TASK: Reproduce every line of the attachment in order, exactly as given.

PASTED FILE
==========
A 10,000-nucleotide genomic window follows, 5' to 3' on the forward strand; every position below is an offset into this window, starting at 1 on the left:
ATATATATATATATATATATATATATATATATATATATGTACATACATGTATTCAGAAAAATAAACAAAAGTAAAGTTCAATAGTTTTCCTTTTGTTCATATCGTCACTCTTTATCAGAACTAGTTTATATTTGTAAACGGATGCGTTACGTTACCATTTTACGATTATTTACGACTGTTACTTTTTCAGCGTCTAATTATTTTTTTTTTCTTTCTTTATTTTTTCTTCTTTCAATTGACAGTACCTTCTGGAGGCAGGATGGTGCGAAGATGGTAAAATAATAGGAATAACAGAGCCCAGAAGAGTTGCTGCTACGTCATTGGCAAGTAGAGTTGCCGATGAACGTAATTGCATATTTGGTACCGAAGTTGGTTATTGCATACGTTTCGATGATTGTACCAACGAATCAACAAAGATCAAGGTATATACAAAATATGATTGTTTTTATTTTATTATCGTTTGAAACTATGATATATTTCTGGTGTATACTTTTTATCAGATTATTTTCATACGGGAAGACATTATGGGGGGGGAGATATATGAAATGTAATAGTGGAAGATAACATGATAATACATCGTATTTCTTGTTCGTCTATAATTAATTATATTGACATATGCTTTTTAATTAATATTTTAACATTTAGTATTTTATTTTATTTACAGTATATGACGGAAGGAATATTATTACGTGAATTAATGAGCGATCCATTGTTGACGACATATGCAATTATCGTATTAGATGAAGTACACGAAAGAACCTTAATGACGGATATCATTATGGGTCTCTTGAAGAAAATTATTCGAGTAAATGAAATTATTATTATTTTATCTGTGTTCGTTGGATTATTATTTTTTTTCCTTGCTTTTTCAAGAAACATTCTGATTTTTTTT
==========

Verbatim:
A 10,000-nucleotide genomic window follows, 5' to 3' on the forward strand; every position below is an offset into this window, starting at 1 on the left:
ATATATATATATATATATATATATATATATATATATATGTACATACATGTATTCAGAAAAATAAACAAAAGTAAAGTTCAATAGTTTTCCTTTTGTTCATATCGTCACTCTTTATCAGAACTAGTTTATATTTGTAAACGGATGCGTTACGTTACCATTTTACGATTATTTACGACTGTTACTTTTTCAGCGTCTAATTATTTTTTTTTTCTTTCTTTATTTTTTCTTCTTTCAATTGACAGTACCTTCTGGAGGCAGGATGGTGCGAAGATGGTAAAATAATAGGAATAACAGAGCCCAGAAGAGTTGCTGCTACGTCATTGGCAAGTAGAGTTGCCGATGAACGTAATTGCATATTTGGTACCGAAGTTGGTTATTGCATACGTTTCGATGATTGTACCAACGAATCAACAAAGATCAAGGTATATACAAAATATGATTGTTTTTATTTTATTATCGTTTGAAACTATGATATATTTCTGGTGTATACTTTTTATCAGATTATTTTCATACGGGAAGACATTATGGGGGGGGAGATATATGAAATGTAATAGTGGAAGATAACATGATAATACATCGTATTTCTTGTTCGTCTATAATTAATTATATTGACATATGCTTTTTAATTAATATTTTAACATTTAGTATTTTATTTTATTTACAGTATATGACGGAAGGAATATTATTACGTGAATTAATGAGCGATCCATTGTTGACGACATATGCAATTATCGTATTAGATGAAGTACACGAAAGAACCTTAATGACGGATATCATTATGGGTCTCTTGAAGAAAATTATTCGAGTAAATGAAATTATTATTATTTTATCTGTGTTCGTTGGATTATTATTTTTTTTCCTTGCTTTTTCAAGAAACATTCTGATTTTTTTT